In the Ukraine, Russians do not want to remember the Great Patriotic war's beginnings, they did not until recently acknowledge they had murdered Polish officers when they sided with Nazi Germany and invaded Poland, the history is brushed under the carpet.  Just as it is with the cock-eyed Russians running into Ukraine, a whole other sovereign country, and declaring they are fighting to restore their country.

No, no you're not, you've forgotten the horror, and turmoil thrown up nearing a century ago by one World War and then another, you've got no back story, no history, perhaps only propaganda.

And propaganda has been seen to be journalism tainted with a strong bias, so journalism has a lot to answer for, and the least it could do it write coherently on matters of import.

Monday, 26 January 2015

Elite Dangerous - Trading Tools - OCR - Progress Pt7

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Over the weekend I've been working on the collection of data, so I've been to a few more systems and stations, I've been checking the algorithm for finding the best route, and I've been giving myself some feedback...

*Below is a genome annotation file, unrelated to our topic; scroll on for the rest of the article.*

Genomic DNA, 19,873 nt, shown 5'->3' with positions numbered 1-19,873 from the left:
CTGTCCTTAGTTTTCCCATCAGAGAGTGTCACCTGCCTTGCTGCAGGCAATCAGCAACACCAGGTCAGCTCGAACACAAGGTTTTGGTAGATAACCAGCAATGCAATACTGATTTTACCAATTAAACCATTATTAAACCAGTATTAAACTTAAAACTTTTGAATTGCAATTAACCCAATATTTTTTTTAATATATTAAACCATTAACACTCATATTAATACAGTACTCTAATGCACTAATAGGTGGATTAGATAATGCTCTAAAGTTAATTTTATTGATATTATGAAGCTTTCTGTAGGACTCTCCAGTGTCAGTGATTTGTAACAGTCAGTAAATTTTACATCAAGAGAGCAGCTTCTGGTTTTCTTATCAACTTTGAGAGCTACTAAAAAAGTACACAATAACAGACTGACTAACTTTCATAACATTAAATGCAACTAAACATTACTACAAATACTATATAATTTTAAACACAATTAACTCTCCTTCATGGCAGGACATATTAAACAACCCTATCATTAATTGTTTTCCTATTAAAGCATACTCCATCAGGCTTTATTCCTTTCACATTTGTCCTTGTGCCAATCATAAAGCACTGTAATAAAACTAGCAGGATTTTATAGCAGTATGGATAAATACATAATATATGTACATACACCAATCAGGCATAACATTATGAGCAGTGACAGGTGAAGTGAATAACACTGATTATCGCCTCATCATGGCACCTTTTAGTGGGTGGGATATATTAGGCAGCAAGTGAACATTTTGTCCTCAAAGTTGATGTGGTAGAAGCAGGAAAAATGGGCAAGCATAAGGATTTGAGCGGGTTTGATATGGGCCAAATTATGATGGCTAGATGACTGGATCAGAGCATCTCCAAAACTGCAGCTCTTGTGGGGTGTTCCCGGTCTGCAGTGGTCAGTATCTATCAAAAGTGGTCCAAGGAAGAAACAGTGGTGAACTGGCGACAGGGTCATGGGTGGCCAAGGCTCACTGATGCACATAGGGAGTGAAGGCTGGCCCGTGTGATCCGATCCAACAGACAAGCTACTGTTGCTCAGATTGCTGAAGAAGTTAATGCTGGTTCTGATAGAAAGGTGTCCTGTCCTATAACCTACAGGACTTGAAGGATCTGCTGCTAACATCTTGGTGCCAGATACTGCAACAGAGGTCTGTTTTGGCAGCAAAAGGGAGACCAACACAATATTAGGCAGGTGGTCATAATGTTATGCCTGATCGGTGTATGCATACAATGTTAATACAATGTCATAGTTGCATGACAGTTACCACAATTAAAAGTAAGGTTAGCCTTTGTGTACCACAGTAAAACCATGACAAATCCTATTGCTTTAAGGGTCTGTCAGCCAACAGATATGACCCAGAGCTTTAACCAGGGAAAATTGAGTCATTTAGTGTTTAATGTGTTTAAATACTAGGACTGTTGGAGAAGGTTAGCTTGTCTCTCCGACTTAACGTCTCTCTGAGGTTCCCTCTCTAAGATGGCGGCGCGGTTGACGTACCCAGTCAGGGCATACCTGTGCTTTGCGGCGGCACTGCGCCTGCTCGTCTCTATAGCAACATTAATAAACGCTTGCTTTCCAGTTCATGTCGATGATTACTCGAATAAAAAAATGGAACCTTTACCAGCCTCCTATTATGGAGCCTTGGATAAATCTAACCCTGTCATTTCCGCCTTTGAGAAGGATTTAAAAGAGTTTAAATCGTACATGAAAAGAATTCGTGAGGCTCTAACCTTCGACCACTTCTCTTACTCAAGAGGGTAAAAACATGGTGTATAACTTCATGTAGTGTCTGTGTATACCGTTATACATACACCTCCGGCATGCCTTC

The first two things I immediately wanted was the program to remember the last folder used, and also as I captured data, to be able to refresh the loaded information without having to close & open the tool again.  Basic stuff.

So, loading the data looks like this now:


Lets say we've got courier missions from LHS 1914 to FK5 2550, we select the start system, so LHS 1914:


This instantly populates the Stations and total list of commodities in columns 2 and 3 there.  We can select the specific station we're docked in as well: